Sundance 2022 Awards: 'Nanny' & 'The Exiles' Win Grand Jury Prizes
by Alex Billington
January 30, 2022
The official awards for the 2022 Sundance Film Festival, usually held in Park City, Utah every January, were announced this evening with a small ceremony held on social media. The festival continued on with an at-home online event after the in-person show in Utah was cancelled. Nonetheless, there were many great films to discover at the festival this year. Sundance gives Jury Awards and it also gives out Audience Awards, voted on by any and every viewer after they watch the film. The prizes this year are a completely surprising, eclectic mix of interesting films all around. None of what I was expecting, except for Cha Cha Real Smooth, but I'm glad to see the jury going with their gut(s) anyway. As always, if any of these films interest you, we hope you note them down and take the time to watch as soon as you can. All 2022 winners are listed below.
Here's the full announcement of winners with synopsis next to each. The 2022 festival has come to an end.
2022 SUNDANCE FILM FESTIVAL JURY AWARDS:
The U.S. Grand Jury Prize: Dramatic was presented to Nikyatu Jusu for Nanny / U.S.A. (Director & Screenwriter: Nikyatu Jusu, Producers: Nikkia Moulterie, Daniela Taplin Lundberg) — Aisha is an undocumented nanny working for a privileged couple in New York City. As she prepares for the arrival of the son she left behind in Senegal, a violent supernatural presence invades her reality, threatening the American dream she is painstakingly piecing together. Cast: Anna Diop, Michelle Monaghan, Sinqua Walls, Morgan Spector, Rose Decker, Leslie Uggams.
The U.S. Grand Jury Prize: Documentary was presented to Ben Klein & Violet Columbus for The Exiles / U.S.A. (Directors: Ben Klein, Violet Columbus, Producers: Maria Chiu, Ben Klein, Violet Columbus) — Documentarian Christine Choy tracks down three exiled dissidents from the Tiananmen Square massacre, in order to find closure on an abandoned film she began shooting with Renee Tajima-Peña in 1989.
The World Cinema Grand Jury Prize: Dramatic was presented to Alejandro Loayza Grisi for Utama / Bolivia/Uruguay/France (Director & Screenwriter: Alejandro Loayza Grisi, Producers: Santiago Loayza Grisi, Federico Moreira, Marcos Loayza, Jean-Baptiste Bailly-Maitre) — In the Bolivian highlands, an elderly Quechua couple has been living the same daily life for years. When an uncommon long drought threatens their entire way of life, Virginio and his wife Sisa face the dilemma of resisting or being defeated by the environment and time itself. Cast: Jose Calcina, Luisa Quispe, Santos Choque.
The World Cinema Grand Jury Prize: Documentary was presented to Shaunak Sen for All That Breathes / India, U.K. (Director & Producer: Shaunak Sen, Producers: Aman Mann, Teddy Leifer) — Against the darkening backdrop of Delhi’s apocalyptic air and escalating violence, two brothers devote their lives to protect one casualty of the turbulent times: the bird known as the Black Kite.
The Directing Award: U.S. Documentary was presented to Reid Davenport for I Didn't See You There / U.S.A. (Director: Reid Davenport, Producer: Keith Wilson) — Spurred by the spectacle of a circus tent that goes up outside his Oakland apartment, a disabled filmmaker launches into an unflinching meditation on freakdom, (in)visibility, and the pursuit of individual agency.
The Directing Award: U.S. Dramatic was presented to Jamie Dack for Palm Trees and Power Lines / U.S.A. (Director & Screenwriter: Jamie Dack, Screenwriter: Audrey Findlay, Producers: Leah Chen Baker, Jamie Dack) — Seventeen-year-old Lea spends her summer aimlessly tanning with her best friend, tiptoeing around her fragile mother, and getting stoned with a group of boys from school. This monotony is disrupted by an encounter with Tom, a man twice her age, who promises an alternative to Lea's unsatisfying adolescent life. Cast: Lily McInerny, Jonathan Tucker, Gretchen Mol.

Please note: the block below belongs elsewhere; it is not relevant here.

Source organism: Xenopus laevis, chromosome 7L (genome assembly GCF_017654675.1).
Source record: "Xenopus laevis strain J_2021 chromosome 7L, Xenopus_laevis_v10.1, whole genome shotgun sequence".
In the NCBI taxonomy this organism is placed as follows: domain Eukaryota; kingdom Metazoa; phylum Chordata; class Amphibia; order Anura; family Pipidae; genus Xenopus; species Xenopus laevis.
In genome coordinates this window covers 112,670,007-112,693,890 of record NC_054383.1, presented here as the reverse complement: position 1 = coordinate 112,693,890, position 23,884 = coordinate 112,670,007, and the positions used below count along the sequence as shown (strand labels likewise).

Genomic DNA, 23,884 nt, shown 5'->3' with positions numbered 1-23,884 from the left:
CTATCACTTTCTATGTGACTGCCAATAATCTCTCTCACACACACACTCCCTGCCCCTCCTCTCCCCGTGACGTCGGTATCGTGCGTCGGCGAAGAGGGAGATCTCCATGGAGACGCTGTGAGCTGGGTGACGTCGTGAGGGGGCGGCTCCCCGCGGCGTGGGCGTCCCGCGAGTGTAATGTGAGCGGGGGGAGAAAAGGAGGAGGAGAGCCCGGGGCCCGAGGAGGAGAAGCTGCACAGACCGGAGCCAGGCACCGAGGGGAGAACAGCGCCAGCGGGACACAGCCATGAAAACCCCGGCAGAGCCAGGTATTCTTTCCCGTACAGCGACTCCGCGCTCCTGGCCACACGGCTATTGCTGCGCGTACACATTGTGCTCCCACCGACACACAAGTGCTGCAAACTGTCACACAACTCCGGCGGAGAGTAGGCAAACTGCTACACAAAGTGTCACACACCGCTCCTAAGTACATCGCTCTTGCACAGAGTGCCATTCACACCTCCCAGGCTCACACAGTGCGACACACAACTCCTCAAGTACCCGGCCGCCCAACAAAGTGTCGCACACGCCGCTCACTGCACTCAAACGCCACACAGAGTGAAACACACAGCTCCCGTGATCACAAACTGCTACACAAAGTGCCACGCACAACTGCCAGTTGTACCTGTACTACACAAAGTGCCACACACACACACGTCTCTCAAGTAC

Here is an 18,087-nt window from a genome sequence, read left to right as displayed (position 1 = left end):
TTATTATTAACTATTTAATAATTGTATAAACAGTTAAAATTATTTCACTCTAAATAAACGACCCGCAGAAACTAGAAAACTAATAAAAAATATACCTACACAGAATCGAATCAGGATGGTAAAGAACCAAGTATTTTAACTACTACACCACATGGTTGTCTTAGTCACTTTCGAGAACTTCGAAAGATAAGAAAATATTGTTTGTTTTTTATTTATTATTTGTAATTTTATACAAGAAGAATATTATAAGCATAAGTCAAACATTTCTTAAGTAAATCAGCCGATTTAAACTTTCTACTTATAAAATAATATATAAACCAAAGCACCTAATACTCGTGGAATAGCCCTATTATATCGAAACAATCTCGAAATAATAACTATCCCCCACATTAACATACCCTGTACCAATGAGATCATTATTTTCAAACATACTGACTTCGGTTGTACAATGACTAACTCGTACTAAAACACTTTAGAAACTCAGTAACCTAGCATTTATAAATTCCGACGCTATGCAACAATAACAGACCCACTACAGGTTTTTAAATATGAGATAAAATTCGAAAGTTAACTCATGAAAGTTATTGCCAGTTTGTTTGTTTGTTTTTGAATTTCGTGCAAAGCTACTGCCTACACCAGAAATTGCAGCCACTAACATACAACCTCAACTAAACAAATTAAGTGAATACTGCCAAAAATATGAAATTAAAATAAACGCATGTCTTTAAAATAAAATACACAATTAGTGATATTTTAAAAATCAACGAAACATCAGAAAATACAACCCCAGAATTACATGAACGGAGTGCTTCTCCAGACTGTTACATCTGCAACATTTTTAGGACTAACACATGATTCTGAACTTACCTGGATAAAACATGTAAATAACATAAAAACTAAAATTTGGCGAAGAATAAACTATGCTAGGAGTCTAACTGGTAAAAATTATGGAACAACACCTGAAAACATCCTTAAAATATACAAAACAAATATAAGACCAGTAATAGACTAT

The Directing Award: World Cinema Documentary was presented to Simon Lereng Wilmont for A House Made Of Splinters / Denmark (Director: Simon Lereng Wilmont, Producer: Monica Hellström) — In Eastern Ukraine, follow the daily life of children and staff in a special kind of home: an institution for children who have been removed from their homes while awaiting court custody decisions. Staff do their best to make the time children have there safe and supportive.
The Directing Award: World Cinema Dramatic was presented to Maryna Er Gorbach for Klondike / Ukraine/Turkey (Director and Screenwriter: Maryna Er Gorbach, Producers: Maryna Er Gorbach, Mehmet Bahadir Er, Sviatoslav BulakovskyI) — The story of a Ukrainian family living on the border of Russia – Ukraine during the start of war. Irka refuses to leave her house even as the village gets captured by armed forces. Shortly after they find themselves at the center of an air crash catastrophe on July 17, 2014. Cast: Oxana Cherkashyna, Sergey Shadrin, Oleg Scherbina, Oleg Shevchuk, Artur Aramyan, Evgenij Efremov.
The Waldo Salt Screenwriting Award: U.S. Dramatic was presented to K.D. Dávila for Emergency / U.S.A. (Director: Carey Williams, Screenwriter: KD Davila, Producers: Marty Bowen, Isaac Klausner, John Fischer) — Ready for a night of partying, a group of Black and Latino college students must weigh the pros and cons of calling the police when faced with an unusual emergency. Cast: RJ Cyler, Donald Watkins, Sebastian Chacon, Sabrina Carpenter.
The Jonathan Oppenheim Editing Award: U.S. Documentary was presented to Erin Casper & Jocelyne Chaput for Fire Of Love / U.S.A. (Director: Sara Dosa, Producers: Shane Boris, Ina Fichman, Sara Dosa) — Intrepid scientists and lovers Katia & Maurice Krafft died in a volcanic explosion doing the very thing that brought them together: unraveling the mysteries of volcanoes by capturing the most explosive imagery ever recorded. A doomed love triangle between Katia, Maurice and volcanoes, told through their archival footage.